Sabahuddin, who was arrested in connection with the attacks on the Central Reserve Police Force camp in Rampur, Uttar Pradesh, and the Indian Institute of Science in Bengalaru, and is now in the Mumbai Anti Terrorist Squad's custody, revealed how Pakistan's Inter Services Intelligence agency foments terror in India.
In his confession, Sabahuddin says the Lashkar-e-Tayiba runs a dedicated technology laboratory in Muzzafarabad, Pakistan occupied Kashmir. The lab has been operational for the past six years. It has a dedicated team, which imparts training to men chosen for terrorist operations.
The equipment stored at the lab includes laptops, computers, Global Positioning System devices, satellite phones, communication devices and electronic devices.
Sabahuddin revealed that this part of the training is tough for many terror recruits who are not tech savvy.
Worryingly, he disclosed that several Indian youth are involved in training these terrorists.
The terrorists are also taught how to assemble bombs.
Sabahuddin revealed that a lot of emphasis is given to making bombs on the fly. As it is dangerous to carry an assembled bomb when the terrorists set out on their diabolic missions, they are taught how to assemble bombs in quick time.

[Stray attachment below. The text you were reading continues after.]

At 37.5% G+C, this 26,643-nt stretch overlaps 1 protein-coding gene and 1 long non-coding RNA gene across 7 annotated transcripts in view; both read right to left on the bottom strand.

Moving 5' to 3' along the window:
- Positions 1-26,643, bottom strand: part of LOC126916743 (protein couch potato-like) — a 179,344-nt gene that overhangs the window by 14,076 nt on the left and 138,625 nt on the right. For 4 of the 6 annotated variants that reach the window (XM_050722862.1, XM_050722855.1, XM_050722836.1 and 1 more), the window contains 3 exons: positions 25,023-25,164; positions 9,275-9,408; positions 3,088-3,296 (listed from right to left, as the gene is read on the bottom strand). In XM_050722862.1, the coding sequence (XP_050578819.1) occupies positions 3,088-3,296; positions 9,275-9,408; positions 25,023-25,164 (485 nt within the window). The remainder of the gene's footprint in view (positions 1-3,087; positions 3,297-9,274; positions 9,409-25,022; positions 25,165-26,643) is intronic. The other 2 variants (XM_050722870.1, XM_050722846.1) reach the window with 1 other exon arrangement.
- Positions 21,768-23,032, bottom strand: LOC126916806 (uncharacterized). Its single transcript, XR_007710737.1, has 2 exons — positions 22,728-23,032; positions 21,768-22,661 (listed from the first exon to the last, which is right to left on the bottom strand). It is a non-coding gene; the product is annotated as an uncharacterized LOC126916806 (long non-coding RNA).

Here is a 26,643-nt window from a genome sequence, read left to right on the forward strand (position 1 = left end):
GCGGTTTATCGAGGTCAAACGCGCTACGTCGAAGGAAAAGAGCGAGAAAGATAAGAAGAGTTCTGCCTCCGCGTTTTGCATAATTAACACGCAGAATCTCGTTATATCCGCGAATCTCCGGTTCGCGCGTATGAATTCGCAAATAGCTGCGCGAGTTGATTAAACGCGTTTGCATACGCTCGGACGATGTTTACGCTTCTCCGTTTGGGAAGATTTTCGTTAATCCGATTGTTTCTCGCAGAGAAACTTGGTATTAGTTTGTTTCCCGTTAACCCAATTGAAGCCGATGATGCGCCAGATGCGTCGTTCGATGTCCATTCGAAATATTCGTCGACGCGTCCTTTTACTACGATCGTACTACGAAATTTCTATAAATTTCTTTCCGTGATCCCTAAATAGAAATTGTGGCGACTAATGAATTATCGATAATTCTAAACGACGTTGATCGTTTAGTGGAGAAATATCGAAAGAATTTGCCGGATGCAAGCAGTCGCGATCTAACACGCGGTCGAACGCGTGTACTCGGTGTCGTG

Apart from carrying guns and ammunition, the terrorists are required to carry RDX or other explosives, triggering mechanisms and additional equipment to assemble the bombs. The terrorist's brief is to explode the bomb towards the end of an operation, hence, the bombs are assembled on the spot on most occasions, Sabahuddin revealed.
Intelligence Bureau agents told rediff.com there is a lot of focus on technological training at terror camps. The use of sophisticated technology makes it harder for Indian investigators to track down terror networks.
In the Mumbai attacks case, the terrorists extensively used Global Positioning System technology since they traveled to the city via the sea.
An official, trained in detecting cybercrimes, says the use of satellite phones makes it difficult to track calls due to the lack of suitable technology available with Indian investigating agencies. Apart from framing tougher laws, large funding is required to upgrade the equipment available with Indian intelligence and law enforcement agencies.